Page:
Monday, October 15, 2012

My depressed rant; some days, I go there..

I have been trying to hold it together for the past six months, but depression keeps on rearing its ugly head. Thoughts of failure, lack of understanding, guilt, and hopelessness tend to plague me on the “rough days”. See, for the past three years I have been pursuing my master’s degree. My goal was to land a “good job” and become independent again, so that I am able to financially provide for my children. Well, I’ve had a set-back looking for that “good job”. To top that off, my kids and I are uninsured; thus unable to seek quality mental healthcare or medical healthcare. This past summer I discovered a lump in my breast; luckily, I was able to find a non-profit organization that paid for the mammogram and biopsy. Thankfully, the lump is benign. But it is growing.  Now, I am pressed to find a job with health insurance so that I can have this lump removed and have my youngest son, Marty, properly diagnosed and treated.

Marty may also need medical attention for his urinary incontinence. He has been spontaneously urinating on himself throughout the day and during the night. On an average week, I wash his bed sheets four to five times. His clothes reek of urine because I can’t seem to wash the smell out; and he doesn’t appear the least bit bothered by his saturated underwear and pants. This morning, I was greeted by wet bed sheets again; I lost my patience with Marty and became visibly upset. “Are you mad at me, please be my baby,” he yelled. I tried to reassure Marty that I was not mad at him; I could see the uncertainty in his eyes. He cried for several minutes as I tried to console him, “be my baby; I Iove you.” I kept telling him that I will always love him, and he will always be my baby, but he was still unsure. Finally, I convinced him to lay down as I continued to get the boys ready for school. My oldest gets dressed and tries to get Marty to turn the TV off and come downstairs; I can hear my oldest, Max, yelling, “stop crying; you’re always crying.” The situation escalates as Marty comes downstairs and hears the torrential rain outside. He starts screaming, “I don’t want to go outside.” He refuses to put on his shoes and claims that his windbreaker hurts his arms. By this time, I am over it. I pop Marty on the leg and yell, please put your shoes on. I sense the confusion on his face; he yells at me, and starts running around the house. I fetch him and his shoes, cover him with my sweat shirt, and run to the car. In the car, Marty is still crying; guilt ridden, I apologize for losing my temper. But, he’s hurt, he’s insecure, “I thought I was your baby; you’re mad at me; I love you!” He is inconsolable; and will not stop crying. I feel like crap.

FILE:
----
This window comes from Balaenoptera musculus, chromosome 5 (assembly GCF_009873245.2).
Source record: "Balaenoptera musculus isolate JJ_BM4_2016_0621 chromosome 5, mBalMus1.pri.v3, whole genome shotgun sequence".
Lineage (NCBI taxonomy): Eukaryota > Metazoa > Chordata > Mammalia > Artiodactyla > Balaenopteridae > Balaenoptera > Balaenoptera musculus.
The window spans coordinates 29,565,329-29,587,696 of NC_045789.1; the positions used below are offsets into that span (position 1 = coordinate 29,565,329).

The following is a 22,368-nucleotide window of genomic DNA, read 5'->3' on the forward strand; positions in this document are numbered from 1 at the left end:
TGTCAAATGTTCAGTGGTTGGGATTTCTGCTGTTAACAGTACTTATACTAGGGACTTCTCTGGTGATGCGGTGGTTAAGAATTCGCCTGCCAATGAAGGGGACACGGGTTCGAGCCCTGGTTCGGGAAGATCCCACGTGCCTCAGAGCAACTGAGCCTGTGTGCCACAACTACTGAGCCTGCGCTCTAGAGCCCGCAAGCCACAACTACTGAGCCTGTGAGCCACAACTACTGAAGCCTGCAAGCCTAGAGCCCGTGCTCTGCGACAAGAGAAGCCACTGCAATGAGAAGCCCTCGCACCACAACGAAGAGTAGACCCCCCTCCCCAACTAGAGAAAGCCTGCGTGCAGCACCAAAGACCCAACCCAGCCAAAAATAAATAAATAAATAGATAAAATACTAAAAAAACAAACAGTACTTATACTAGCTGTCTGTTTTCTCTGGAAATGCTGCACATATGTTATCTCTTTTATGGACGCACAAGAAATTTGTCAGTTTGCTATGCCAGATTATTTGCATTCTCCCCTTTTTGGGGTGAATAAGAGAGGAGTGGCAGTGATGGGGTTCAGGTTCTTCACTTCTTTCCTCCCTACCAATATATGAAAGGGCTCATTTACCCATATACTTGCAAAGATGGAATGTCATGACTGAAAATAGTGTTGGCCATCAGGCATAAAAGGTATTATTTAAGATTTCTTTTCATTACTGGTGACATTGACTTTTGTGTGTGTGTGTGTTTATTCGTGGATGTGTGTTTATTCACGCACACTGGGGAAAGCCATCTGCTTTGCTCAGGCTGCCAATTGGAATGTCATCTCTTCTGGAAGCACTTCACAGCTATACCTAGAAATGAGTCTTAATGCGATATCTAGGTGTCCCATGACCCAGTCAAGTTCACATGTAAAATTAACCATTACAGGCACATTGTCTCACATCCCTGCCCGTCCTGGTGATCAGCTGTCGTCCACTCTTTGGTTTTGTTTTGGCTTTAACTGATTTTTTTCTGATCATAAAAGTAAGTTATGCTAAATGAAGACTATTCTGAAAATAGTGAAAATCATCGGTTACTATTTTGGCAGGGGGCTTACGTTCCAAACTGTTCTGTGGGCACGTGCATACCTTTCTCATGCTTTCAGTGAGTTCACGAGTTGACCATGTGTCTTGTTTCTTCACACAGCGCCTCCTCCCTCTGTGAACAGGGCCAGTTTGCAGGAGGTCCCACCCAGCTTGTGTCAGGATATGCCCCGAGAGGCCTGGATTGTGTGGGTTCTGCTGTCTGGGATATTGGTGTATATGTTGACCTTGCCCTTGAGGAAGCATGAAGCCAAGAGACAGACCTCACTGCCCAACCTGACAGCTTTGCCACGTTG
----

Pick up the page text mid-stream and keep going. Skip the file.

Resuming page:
I think this morning’s meltdown was intensified by what happened yesterday.  Marty joined his older brother at my neighbor’s backyard barbeque. Max didn’t want Marty to stay at the barbeque because he feared Marty would act out and behave badly, but my neighbor (and friend) insisted that I leave Marty and go, “do something for yourself.” She wanted to give me a break from the kids, and I was very grateful for that gesture. Max, on the other hand, did not want to share this event with Marty.  When I picked the boys up, Max confided that Marty embarrassed him with his impulsive screams and inappropriate use of the word, “stupid”. “Why did you have to leave him?” Max kept asking, “You know how he acts.” Marty was obvious to his brother’s complaints, but the stress from all the stimulation and not knowing how to fit in weighed heavily on Marty.

Marty told me that the kids didn’t want to play with him. He couldn’t understand why. It pains me, as a mother, to think that my child has to endure these feelings of heartache at such a young age. True, he prefers to play by himself, but on the days when he wants to be social, he often gets rejected. For some reason, he cannot comprehend that calling kids stupid, yelling, and screaming is not the way to win friends. It’s like he has no restraint when it comes to controlling those aggressive and angry impulses. I wish I knew how to fix this problem for him. All I want is for him to be happy. And, when he’s had a bad day and is misunderstood by his peers, I want to be that safe place for him. Today, I felt like I failed him. I got annoyed with him and lost my cool. I’m so stressed out by my own situation: becoming a displaced homemaker, divorcing his father, and looking for a job, that I barely have enough left in me to give him the affection and security that he needs.

 This [situation] isn’t fair. “I didn’t sign up for this!!!!” I think to myself, but my pity party can’t last long. I have two kids depending on me to hold it together; therefore, I cry in silence, hoping that one day things will change, and I will have it easier. We will have it easier!  If my stress is relieved, I can be the long-suffering, accepting, and nurturing parent to Marty and Max. Marty needs extra encouragement and to feel loved unconditionally. I can’t imagine living in a world that is a maze of perplexity and apprehension. If I can provide that consistent and predictable place for Marty, I believe that I can make his world a happier place. And he deserves to know that Mommy’s love last forever.


No comments:

Post a Comment